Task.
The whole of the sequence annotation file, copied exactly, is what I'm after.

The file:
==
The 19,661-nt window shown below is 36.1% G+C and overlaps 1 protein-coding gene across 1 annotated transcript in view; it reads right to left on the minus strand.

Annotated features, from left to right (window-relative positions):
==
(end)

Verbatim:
The 19,661-nt window shown below is 36.1% G+C and overlaps 1 protein-coding gene across 1 annotated transcript in view; it reads right to left on the minus strand.

Annotated features, from left to right (window-relative positions):